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It stands to reason that the more we practice something the better we get at it. If we want to run a marathon we have to do lots of running. If we want to be good at chess we have to study moves and play lots of games. If we want to develop out spiritual attributes then we have to be doing something that exercises them on a regular basis. How exactly are we spending our time and are we investing enough time to develop our spiritual faculties?
Percentages in Physical, Emotional, Mental and Spiritual
Exact percentages do vary greatly between people. It will be different between weekdays and weekends for most of us. It varies between young and old people and by time of year, country of residence, etc, etc. In the tables below I’ve listed typical daily activities and tallied up the number of hours we are likely to spend in physical, emotional, mental and spiritual activities. These are intended to be typical examples only and the time you spend may be quite different.
Physical time – it is pretty hard to avoid spending less than 50% of our time looking after our physical bodies. They require continuous maintenance. Some special people claim to be able to get by on 2 to 4 hours sleep a night, but most of us need at least 6 – 8 hours (if you don’t get enough you can build up a sleep debt which is unhealthy long-term). Then we have to eat, go to the toilet, shower and do other personal grooming, travel to work, etc. Half the day is soon gone.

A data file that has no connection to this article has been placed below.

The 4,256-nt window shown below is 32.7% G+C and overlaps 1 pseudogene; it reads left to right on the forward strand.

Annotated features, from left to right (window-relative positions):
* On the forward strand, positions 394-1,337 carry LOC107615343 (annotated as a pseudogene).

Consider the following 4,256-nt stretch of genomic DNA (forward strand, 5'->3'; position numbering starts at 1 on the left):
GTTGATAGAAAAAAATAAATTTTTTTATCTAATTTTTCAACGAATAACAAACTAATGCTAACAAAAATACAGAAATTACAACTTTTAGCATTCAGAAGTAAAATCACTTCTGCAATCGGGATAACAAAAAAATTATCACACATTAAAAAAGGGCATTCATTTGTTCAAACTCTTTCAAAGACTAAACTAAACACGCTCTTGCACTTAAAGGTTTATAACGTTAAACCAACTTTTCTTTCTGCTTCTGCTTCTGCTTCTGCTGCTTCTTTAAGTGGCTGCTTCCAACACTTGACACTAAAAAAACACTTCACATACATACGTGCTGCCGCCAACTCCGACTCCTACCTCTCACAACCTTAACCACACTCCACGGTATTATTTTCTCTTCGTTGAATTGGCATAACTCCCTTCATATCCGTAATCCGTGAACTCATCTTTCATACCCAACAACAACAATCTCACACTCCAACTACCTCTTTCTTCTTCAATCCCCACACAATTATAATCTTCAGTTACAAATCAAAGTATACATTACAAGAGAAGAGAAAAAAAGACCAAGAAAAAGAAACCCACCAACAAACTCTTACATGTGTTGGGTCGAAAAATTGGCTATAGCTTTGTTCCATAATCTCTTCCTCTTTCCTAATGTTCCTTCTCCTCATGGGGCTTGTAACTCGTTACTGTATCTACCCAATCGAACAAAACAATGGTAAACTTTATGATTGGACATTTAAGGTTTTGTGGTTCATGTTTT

Exactly how the emotional and mental activities work out depends very much on the type of job you do. If you are a professional sportsperson it is likely most of your day will be involved with the physical body, but few of us have a job like that. Many people will be involved in office work where a great deal of the day can be spent in mundane mental activity. If you are a teacher or care-giver then you will have a higher amount of emotional activity in your day. Activities do not neatly split in to our physical / emotional / mental categories. What we are really trying to measure is how much of the body and brain are engaged at any particular time. Some activities could involve all three, but with one predominating.
I encourage you to work out how you are spending your time. Perhaps by keeping a log over a period of a week or two until the trends emerge (there are also mobile apps that can help). The point here is that about 50% of our time is going to be spent on our physical body, and the other 50% in some combination of emotional and mental (usually mundane mental activities), leaving almost nothing for investment in spiritual activities. The time most of us spend using our higher brain functions each day is not actually zero, but when it is only minutes a day we are spending less than 1% of our time on a daily or weekly basis developing our most important abilities.
How much time should we be spending in spiritual (higher brain function) activities? There are no international standards or United Nations recommendation on what amount of time we should invest in spiritual activities. I don’t believe that under 1% of our time is sufficient. Five percent (5%) would be a good target for most of us to aim for, which is about 1 hour a day. You can be certain that the great thinkers and spiritual masters of the past invested a good deal more time than this developing their abilities, so it is unreasonable to expect that we are going to think and act like them if we only spend a few minutes a day exercising our higher mental abilities.